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I want to apply gradient descent for parameter estimation in a Gaussian Process. The parameters have to be > 0. How can I prevent gradient descent to find parameters that are below zero?

My code for gradient descent (in Octave) looks like this:

function re = get_max(theta_0, epsilon, f1, k, X, y, noise, maxit=100)
  for i = 1:maxit
    direction = epsilon * f1(X, y, k, theta_0, noise);
    if(norm(direction) <= 1e-6)
      re = theta_0;
      return;
    endif
    theta_0 = theta_0 + direction;
  endfor
  re = theta_0;
endfunction

X and y is the training data of the gaussian process and k is the covariance function. theta_0 is the vector of parameters that I want to estimate, epsilon is the step size for gradient descent and f1 is the derivative of the function (here the marginal log likelihood) that should be optimized.

My problem is that often gradient descent reaches parameters that are < 0. But I am only searching for positive parameters. I even cannot continue gradient descent, because calculation of the marginal log likehood or its derivative do not work for parameters < 0 (because of non positive definite covariance matrix).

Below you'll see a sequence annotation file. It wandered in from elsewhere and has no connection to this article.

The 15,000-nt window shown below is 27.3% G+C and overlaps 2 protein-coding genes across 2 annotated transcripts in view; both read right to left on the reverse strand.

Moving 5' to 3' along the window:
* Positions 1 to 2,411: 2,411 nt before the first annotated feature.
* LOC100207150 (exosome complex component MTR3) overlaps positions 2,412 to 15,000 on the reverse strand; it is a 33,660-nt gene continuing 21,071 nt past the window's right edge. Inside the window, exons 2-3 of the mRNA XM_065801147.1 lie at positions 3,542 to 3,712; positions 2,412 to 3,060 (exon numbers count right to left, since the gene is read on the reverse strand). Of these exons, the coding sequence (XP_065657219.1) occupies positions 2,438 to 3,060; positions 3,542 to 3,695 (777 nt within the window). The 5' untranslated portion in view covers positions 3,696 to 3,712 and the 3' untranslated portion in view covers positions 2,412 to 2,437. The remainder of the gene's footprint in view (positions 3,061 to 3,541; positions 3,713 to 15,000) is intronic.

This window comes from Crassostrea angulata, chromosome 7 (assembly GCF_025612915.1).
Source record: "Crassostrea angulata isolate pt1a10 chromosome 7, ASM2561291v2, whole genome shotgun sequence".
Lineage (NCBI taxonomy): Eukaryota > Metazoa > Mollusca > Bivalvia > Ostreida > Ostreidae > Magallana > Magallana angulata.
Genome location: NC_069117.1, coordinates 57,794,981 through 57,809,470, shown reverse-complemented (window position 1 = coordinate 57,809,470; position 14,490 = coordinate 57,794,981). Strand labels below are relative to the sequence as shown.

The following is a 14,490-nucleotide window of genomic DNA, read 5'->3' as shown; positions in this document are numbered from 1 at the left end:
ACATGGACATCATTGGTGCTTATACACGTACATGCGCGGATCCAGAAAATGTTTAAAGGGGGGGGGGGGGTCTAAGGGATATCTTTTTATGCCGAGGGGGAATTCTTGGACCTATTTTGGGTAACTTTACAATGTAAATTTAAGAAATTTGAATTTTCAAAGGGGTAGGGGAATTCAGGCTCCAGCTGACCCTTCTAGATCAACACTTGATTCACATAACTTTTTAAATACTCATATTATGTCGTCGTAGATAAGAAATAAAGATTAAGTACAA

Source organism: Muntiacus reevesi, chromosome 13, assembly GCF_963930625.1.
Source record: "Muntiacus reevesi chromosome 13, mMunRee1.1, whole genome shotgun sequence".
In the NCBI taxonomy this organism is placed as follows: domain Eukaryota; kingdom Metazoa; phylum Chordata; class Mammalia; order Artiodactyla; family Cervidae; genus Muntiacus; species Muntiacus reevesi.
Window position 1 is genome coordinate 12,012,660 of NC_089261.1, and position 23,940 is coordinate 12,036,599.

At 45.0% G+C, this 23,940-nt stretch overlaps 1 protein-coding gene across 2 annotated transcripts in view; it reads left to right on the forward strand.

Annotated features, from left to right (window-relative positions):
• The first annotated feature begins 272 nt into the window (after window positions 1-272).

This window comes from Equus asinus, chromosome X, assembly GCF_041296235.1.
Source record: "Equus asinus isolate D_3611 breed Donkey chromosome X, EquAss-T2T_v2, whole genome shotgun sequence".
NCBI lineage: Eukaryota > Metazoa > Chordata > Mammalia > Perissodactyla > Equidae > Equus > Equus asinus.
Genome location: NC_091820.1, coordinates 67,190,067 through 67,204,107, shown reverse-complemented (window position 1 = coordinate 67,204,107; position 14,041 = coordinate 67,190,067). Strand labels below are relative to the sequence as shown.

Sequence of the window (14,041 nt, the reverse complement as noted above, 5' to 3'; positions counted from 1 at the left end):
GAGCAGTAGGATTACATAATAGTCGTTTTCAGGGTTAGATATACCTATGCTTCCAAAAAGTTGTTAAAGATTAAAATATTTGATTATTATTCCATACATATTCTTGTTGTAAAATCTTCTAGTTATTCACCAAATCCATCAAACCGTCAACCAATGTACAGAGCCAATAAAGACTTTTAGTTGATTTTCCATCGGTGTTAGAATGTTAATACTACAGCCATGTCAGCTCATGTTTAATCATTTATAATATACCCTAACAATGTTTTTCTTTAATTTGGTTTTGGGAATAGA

So is there a good way to prevent gradient descent from finding parameters that are < 0?

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Some options:

  1. Exponentiation of the constrained variable will coerce it to be positive for all real inputs.

  2. Don't use gradient descent. Using an optimizer that's built to deal with constraints will respect the constraints. L-BFGS-B is a strong, general-purpose choice.

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    $\begingroup$ Both good options; there's also barrier functions, where a term is added to the objective function that makes it increasingly worse as the parameter approaches the boundary. This is usually not as good an approach as the two suggested by user777, but I mention it more for completeness. There are occasions where it's reasonable and it's had a revival recently because of the connection to interior point methods. $\endgroup$ – Glen_b Nov 24 '15 at 2:36

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